It’s a frigid Monday morning in March and The Portsmouth Brewery doesn’t even open its doors for another hour, but the line already stretches around the block. It started forming outside the brewpub’s doors at around 2 a.m. — eight hours ago.
March Madness? Nope. Kate the Great is coming. Every year, Portsmouth Brewing literally rolls out the barrel of the 12 percent Russian Imperial Stout widely regarded as one of the best beers on the planet. Well, make that 14 barrels, half of which makes it to draught.
And every year, in just one day, it’s gone. In 12 hours, the Portsmouth Brewery will rack up $53,000 in sales: $42,000 from food and beer and another $11,000 from first-day bottles and merchandise. The brewery will also use the release of Kate the Great for charity, hosting a lottery that will raise another $30,000 just for a chance to buy a bottle of the beer.
“I think right now, the level of excitement about good beer and special beer is at an all-time high,” said Portsmouth Brewery Founder Peter Egelston. “This kind of event is a metaphor for what is going on in the beer industry as a whole.”
What’s going on is that breweries are finding cash in the intentional scarcity they generate through one-day release events, creating a way to bump up revenue while increasing buzz and loyalty. The Kate the Great release is just one example. In Munster Ind., Three Floyds Brewing hosts “Dark Lord Day,” a pilgrimage for many craft connoisseurs. And in Placentia Calif., The Bruery has evolved demand for their most anticipated beers into a special ‘Reserve Society,’ in which gives their most loyal customers pay for first access to rare releases — particularly its “Black Tuesday” stout.
It’s not clear how all three of these events reached a fever pitch of anticipation, but for Kate the Great, the 2006 apparently lit the fuse. That year, Beer Advocate magazine named Kate the “Best Beer in America.” The following year, customers flocked to downtown Portsmouth.
“I remember in 2005 when Tod (Mott) was complaining that the beer wasn’t moving fast enough,” said Portsmouth Brewery Spokesperson JT Thompson. “It’s hard to believe that beer used to sit in a serving tank for months.”
Since then, things have taken off, and not just for Kate the Great. At Three Floyds, The brewery sold through 6,000 admission tickets for this year’s Dark Lord Day in a matter of minutes. At a $15 price point, the company was able to generate $90,000 in mere moments. And at the Bruery, which specializes in barrel-aged offerings and 750 ml issues of incredibly unique beer, consumers are so devoted that they’ll fork over $295 to be part of the Reserve Society.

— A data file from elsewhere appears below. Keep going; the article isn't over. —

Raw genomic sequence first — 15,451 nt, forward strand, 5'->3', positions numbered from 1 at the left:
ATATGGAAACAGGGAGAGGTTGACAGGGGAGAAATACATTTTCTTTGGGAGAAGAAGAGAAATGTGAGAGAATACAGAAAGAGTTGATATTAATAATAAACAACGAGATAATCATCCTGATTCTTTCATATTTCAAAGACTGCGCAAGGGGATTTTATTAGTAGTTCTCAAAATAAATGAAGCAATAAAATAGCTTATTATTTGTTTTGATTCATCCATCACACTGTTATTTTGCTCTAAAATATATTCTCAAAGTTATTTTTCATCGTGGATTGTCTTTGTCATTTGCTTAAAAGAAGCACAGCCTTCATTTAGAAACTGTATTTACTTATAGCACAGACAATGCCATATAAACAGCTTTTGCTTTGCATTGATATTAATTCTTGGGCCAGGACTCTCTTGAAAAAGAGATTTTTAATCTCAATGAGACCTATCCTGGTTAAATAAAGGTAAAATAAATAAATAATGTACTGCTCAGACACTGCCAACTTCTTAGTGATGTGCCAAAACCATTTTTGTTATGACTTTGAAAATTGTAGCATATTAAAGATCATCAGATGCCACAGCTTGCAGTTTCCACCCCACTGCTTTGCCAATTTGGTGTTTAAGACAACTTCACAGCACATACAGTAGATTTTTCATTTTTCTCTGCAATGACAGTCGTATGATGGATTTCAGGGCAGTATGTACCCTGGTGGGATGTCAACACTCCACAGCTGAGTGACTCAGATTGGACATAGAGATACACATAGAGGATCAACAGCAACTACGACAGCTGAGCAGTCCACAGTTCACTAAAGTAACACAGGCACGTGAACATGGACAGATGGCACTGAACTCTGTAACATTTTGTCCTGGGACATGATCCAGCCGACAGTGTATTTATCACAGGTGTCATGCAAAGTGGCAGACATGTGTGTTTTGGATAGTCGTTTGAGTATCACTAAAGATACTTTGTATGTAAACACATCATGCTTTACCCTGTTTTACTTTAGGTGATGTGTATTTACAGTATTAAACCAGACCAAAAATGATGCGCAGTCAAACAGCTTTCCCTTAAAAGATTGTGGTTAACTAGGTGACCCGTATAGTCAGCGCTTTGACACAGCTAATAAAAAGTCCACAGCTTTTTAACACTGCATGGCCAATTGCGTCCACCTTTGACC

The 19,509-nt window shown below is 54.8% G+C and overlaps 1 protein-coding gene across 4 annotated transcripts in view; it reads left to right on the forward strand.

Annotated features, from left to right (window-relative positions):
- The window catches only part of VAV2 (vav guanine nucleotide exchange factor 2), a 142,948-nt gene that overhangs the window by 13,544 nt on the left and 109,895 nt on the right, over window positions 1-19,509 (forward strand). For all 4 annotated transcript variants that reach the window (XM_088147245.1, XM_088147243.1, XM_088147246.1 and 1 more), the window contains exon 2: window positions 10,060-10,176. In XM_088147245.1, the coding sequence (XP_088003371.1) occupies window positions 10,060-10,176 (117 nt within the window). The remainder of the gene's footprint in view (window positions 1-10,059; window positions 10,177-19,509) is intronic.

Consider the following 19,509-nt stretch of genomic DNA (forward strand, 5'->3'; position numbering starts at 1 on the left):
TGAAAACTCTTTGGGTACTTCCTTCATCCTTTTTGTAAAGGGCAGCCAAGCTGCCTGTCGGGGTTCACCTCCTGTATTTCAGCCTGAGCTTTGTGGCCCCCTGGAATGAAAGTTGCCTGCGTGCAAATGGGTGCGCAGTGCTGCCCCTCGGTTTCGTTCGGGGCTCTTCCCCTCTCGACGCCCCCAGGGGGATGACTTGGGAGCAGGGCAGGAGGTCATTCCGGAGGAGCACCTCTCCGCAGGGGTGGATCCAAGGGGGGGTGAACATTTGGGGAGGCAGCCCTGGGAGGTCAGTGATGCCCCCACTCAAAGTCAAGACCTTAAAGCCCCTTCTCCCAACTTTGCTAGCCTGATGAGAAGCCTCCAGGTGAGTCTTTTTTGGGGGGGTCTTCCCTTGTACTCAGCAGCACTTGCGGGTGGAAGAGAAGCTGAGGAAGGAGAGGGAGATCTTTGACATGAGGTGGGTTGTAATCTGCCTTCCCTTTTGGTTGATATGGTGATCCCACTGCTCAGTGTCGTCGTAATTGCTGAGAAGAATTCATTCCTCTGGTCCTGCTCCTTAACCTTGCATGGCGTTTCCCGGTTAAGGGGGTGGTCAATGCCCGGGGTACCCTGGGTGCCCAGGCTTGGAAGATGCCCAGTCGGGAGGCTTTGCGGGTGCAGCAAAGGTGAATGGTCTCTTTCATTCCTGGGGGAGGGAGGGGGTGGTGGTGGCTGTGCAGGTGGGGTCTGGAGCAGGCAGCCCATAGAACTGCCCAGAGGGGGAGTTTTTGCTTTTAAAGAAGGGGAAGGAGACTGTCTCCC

That membership guarantees an allotment of the company’s rarest offerings, including two bottles of Black Tuesday. Many members will tell you that the guarantee of receiving those two bottles is worth the cost of membership alone. When you can get them, bottles of the 18+ percent, barrel-aged imperial stout sell for $30 each, but that’s at the brewery. On Ebay they’ve been known to top $300 apiece.
The Bruery sold 1000 Reserve Society memberships for 2012. If you’re doing the math, that’s an immediate $295,000 the company makes without having to immediately turn over product. They then use that money to buy equipment and make more beer.
“It’s almost like getting a loan from our fans,” said Benjamin Weiss, the manager of sales and marketing. “It takes a lot of trust in them to throw down some money and hope that we are going to give them something good in return.”
But the reward for the breweries is more than financial. They generate buzz and attention at a time when the battle to be known for brewing quality is at a premium in the craft beer world.
“Especially in the modern way of marketing, you can’t beat the hype you get off events like these,” said Weiss. “You want people talking about it, even if they can’t physically be there on release day.”
Egelston agreed, saying the benefit extends beyond the day of the release.
“We benefit all year round from being known as the place that has this really highly rated beer,” he said.
But if the beer is so good, why not distribute it more widely? Other breweries with highly-coveted special release events seem to have succeeded in transitioning to more traditional distribution methods.
The Santa Rosa, Calif. based Russian River Brewing Company, for example, previously only made its Pliny the Younger available at the brewpub. Recently, the beer has been brewed in larger quantities and gone out for limited distribution while at the same time still bringing the fervor associated with its once-a-year release. The Grand Rapids, Mich based Founder’s Brewing Company recently announced that it would be brewing three times the volume for the 2013 release of its highly-anticipated Kentucky Breakfast Stout, which is already distributed in limited amounts.
So is increased availability the inevitable fate for Kate? Maybe.
“Perhaps these events are indicative of where beer culture is right now and maybe in another five or ten years we will have moved on to a different place and there won’t be release events like this,” said Egelston. “If Kate was available day-in and day-out or even as a seasonal, would it be as highly sought after? I don’t know. We may try that someday, but don’t hold me to it.”